The use of structured risk assessment instruments (SRAIs) has increased significantly over the past decades, with research documenting variation between countries. Below is a summary of the research and findings as well as a translation of this research into practice.
Featured Article | International Journal of Forensic Mental Health | 2022, Vol. 21, No. 1, 1-19
Jennifer Kamorowski; Department of Clinical Psychological Science, Maastricht University, Maastricht, Netherlands; Department of Psychology, University of Gothenburg, Gothenburg, Sweden
Corine de Ruiter; Department of Clinical Psychological Science, Maastricht University, Maastricht, Netherlands
Maartje Schreuder; Department of Clinical Psychological Science, Maastricht University, Maastricht, Netherlands
Karl Ask; Department of Psychology, university of Gothenburg, Gothenburg, Sweden
Marko Jelicic; Department of Clinical Psychological Science, Maastricht University, Maastricht, Netherlands
The use of structured risk assessment instruments (SRAIs) has increased significantly over the past decades, with research documenting variation between countries. The use of SRAIs, their perceived utility and potential for mitigating bias in forensic risk evaluations (FREs) was investigated in a survey of Dutch forensic mental health practitioners (N 1⁄4 110) We found generally positive views regarding SRAI utility. Bias in FREs was of concern to respondents. We found no evidence of a bias blind spot (the belief that oneself is less prone to bias than peers/colleagues). SRAIs were rated as the most effective debiasing strategy, but respondents also endorsed introspection. There were few differences in beliefs about sources of bias or debiasing strategies between respondents who had bias training and those who had not, suggesting the need for development of effective strategies to mitigate bias and training related to bias in FREs.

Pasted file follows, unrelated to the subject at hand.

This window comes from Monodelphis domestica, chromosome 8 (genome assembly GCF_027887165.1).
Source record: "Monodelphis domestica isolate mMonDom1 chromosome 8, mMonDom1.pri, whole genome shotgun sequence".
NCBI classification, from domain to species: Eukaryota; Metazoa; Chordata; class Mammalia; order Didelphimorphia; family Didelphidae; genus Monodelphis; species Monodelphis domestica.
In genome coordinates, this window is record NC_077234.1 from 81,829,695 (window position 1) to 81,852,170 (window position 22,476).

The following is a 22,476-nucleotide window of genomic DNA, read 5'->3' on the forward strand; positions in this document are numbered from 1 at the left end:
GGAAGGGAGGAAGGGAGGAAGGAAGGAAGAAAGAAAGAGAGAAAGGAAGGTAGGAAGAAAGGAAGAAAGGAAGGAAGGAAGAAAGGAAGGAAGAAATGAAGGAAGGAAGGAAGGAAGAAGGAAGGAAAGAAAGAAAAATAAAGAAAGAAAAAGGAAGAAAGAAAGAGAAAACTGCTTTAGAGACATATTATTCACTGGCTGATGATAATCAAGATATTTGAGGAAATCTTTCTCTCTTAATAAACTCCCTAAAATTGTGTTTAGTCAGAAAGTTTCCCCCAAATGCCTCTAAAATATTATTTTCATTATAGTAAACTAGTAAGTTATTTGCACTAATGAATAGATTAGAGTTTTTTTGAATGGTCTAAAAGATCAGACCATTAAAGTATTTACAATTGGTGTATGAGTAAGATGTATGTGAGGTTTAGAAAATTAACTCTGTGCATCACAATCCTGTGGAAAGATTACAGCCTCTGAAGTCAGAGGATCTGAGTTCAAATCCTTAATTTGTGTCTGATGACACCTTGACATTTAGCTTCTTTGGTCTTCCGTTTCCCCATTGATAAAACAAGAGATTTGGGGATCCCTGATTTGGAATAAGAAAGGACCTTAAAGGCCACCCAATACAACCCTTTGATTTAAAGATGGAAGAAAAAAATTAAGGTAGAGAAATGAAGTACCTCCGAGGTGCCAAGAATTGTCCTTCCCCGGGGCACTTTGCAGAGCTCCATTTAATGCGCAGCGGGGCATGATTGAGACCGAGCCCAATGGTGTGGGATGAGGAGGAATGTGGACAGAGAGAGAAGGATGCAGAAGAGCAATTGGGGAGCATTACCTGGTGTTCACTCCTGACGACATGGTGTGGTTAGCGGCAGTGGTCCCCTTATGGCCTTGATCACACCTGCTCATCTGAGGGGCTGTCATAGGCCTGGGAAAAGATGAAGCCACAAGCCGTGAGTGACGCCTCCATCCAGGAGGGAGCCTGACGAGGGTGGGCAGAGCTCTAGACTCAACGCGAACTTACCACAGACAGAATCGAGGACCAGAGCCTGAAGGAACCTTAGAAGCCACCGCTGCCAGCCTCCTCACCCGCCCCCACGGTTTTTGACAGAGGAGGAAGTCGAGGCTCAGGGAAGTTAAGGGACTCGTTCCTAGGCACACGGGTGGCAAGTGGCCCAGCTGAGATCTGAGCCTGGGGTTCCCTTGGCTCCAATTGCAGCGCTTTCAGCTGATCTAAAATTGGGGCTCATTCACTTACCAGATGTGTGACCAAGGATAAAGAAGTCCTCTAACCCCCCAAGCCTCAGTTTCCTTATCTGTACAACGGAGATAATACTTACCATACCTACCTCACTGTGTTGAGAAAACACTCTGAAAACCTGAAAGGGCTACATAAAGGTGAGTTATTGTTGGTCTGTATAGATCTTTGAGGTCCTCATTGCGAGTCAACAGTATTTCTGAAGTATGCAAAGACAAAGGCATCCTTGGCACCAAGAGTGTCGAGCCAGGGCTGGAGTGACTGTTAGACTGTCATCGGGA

Cognitive bias; debiasing strategies; forensic mental health; forensic risk evaluations; risk assessment
Summary of the Research
“Forensic mental health practitioners play an important role in advising courts about the treatment and management of people who suffer from a mental illness and have been accused or convicted of a crime…Specifically, an offender’s estimated risk of violent or sexual reoffending is a key consideration in determining what conditions are necessary – and legally justified – to minimize the risk of harm to potential victims and to make the best use of limited resources…Research conducted over the past decades indicates that using structured approaches in forensic risk evaluations (FREs) – particularly structured risk assessment instruments (SRAIs) – increases the accuracy of predictions about the likelihood of future violent or sexual offending, as compared to unstructured clinical judgment…Findings from more recent surveys also indicate that SRAI use and FRE practices can vary widely across countries…Yet there is relatively little country-specific research about which SRAIs forensic evaluators are required to use in practice, which SRAIs they choose to use, and their perceptions about the usefulness of those tools…” (p. 1-2).
“Cognitive bias refers to systematic errors in logic or reasoning that occur outside of conscious awareness…and are the result of the mind’s automatic processing of information based on experience and prior expectations…Therefore, cognitive bias represents a threat to the objectivity and validity of a forensic mental health evaluations…A number of recently published surveys suggest that forensic mental health practitioners are aware of, and concerned about, the potential for bias in forensic mental health evaluations…However, many remain skeptical about bias affecting their own work as evidenced by a bias blind spot…that is, the belief that they are less prone to bias than their colleagues…In this study, we surveyed Dutch forensic mental health evaluators regarding their use of SRAIs for evaluating violent, sexual, criminal, and intimate partner violence risk. Based on previous research conducted by Zapf et al. (2018), we also measured Dutch evaluators’ awareness about the potential for bias in forensic risk evaluations” (p. 2-3).